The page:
The first time I took my then-7-year-old stepdaughter on a two-hour flight to Seattle, we dubbed her carry-on the survival pack.

Loaded inside were coloring books, travel board games, cards, books, kids' craft projects and enough snacks to feed a half-dozen children. That flight felt like two hours trapped inside a pinball machine as we jumped from one activity to the next. But I was quite proud that we never once turned on a tech gadget.

Don't get me wrong: Gadget time has value -- it's how I get my 2 ½-year-old to sit still for 20 minutes. I just love good, old-fashioned ideas, too.

Like the ones from Travel Savvy Mom blogger Jamie Pearson, of Palo Alto, who has used a ballpoint pen to turn airsickness bags into impromptu puppets.

"As long as you've got your pen out, you can have lots of fun adding funny captions to the SkyMall catalog," she adds. "Not only is this a delightfully immature pastime for you and your kids, the next person to sit in your seat can enjoy your creativity, too."

Pearson also suggests telling young children funny stories about when they were babies, "especially if they involve diaper or toilet-training mishaps."

Readers have some great ideas, too. Here are a few favorites:

Between trips I collected small games, coloring books, books and little toys (nothing that made noise or had many pieces) in preparation for the next flight. These items I kept in a zippered pink bag that we called the activity bag. My daughter was not allowed to see what I was putting into it. She could carry it to the airport but couldn't open it until the plane had lifted off. With the anticipation of finding all the treasures the bag contained, she was cheerful and excited about the flight. There was always enough in the bag to entertain her during the whole flight.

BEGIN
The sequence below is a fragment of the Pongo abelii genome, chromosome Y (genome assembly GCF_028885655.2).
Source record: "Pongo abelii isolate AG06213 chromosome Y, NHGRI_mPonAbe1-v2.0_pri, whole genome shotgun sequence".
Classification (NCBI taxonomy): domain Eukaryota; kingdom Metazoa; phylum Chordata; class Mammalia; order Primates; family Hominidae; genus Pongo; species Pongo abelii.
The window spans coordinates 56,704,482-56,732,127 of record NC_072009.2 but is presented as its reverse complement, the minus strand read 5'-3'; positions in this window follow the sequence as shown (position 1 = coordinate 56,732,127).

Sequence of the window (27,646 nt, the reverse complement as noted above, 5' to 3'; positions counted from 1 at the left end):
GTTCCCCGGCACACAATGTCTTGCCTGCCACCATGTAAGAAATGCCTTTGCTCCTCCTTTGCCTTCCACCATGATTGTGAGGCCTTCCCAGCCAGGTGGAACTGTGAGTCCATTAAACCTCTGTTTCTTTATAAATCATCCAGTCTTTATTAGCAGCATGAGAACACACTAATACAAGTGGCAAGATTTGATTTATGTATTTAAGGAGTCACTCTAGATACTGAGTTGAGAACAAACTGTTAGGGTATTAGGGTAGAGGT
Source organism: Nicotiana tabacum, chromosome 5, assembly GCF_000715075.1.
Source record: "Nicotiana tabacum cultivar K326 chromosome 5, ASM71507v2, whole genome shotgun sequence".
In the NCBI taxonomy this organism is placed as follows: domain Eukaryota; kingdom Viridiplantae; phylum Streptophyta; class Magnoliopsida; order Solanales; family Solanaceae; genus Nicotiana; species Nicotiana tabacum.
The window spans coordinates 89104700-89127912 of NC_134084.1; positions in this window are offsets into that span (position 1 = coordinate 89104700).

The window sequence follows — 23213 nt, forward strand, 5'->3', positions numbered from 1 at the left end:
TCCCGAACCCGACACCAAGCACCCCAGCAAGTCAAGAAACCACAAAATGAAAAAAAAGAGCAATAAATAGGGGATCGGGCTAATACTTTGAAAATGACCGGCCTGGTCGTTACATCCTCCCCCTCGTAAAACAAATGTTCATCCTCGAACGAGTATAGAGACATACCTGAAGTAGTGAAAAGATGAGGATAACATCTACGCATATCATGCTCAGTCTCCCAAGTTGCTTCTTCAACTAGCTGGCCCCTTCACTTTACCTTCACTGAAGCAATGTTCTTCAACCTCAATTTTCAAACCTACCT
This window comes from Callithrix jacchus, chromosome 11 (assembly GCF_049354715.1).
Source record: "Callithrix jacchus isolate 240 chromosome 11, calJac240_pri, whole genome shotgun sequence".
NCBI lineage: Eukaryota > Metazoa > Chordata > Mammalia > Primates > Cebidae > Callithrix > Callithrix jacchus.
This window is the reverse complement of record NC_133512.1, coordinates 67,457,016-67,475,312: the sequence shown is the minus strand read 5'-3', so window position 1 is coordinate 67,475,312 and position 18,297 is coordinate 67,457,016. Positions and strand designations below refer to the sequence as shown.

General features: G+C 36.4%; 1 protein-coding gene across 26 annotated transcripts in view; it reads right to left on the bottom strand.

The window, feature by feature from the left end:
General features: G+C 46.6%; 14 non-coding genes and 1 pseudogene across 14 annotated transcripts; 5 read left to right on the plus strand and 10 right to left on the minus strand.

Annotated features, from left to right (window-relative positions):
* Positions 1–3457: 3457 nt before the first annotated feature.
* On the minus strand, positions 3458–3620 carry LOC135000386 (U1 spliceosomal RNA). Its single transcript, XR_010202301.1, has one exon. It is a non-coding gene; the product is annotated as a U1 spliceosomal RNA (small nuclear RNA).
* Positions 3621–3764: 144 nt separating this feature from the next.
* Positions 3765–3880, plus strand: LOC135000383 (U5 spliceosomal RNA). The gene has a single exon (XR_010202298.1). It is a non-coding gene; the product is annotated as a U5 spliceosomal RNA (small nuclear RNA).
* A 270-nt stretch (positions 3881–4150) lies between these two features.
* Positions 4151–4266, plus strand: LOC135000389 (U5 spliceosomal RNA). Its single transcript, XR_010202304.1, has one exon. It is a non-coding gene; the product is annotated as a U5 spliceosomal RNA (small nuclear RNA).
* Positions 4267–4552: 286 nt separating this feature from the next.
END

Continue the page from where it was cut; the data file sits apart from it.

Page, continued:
-- Peggy Ryu, Lafayette

I mail an envelope a week ahead to the child filled with surprises to be opened once the plane is in the air. I have fun collecting things pertaining to the trip. For younger children, a special coloring book with a new pack of crayons. Amazon has a great collection of coloring books, like one on Hawaii with information on native fish, customs and food. For older kids, I include a map of the destination and information from the visitors bureau. Depending on the reading level, I include a story from the destination. The envelope boldly carries the warning DO NOT OPEN UNTIL YOU ARE IN THE AIR!!! It is fun for me and keeps these young fliers busy.

-- Joan Stevenson, Lafayette

Markers and Pens and Skin: One year my then-3-year-old son doodled all over his own legs and arms with a ballpoint (no one had yet narrowed his thinking that pens were only for paper). I'm pretty sure he enjoyed not only what was emerging on his own body but how "tickle-y" the pen felt. Note: This was on a return flight, so there was no concern about shocking Grandma and such.

Arts & Crafts: Don't forget the small jar of Play-Doh, stickers and craft materials to make a gift for the people you're going to see when you land.

Happy Snaps: Hand them your old phone in camera mode and invite them to snap away in the cabin.

-- Marcia Klein, San Jose

Parental Guidance appears twice a month. Follow Ann Tatko-Peterson at Twitter.com/atatkopeterson.

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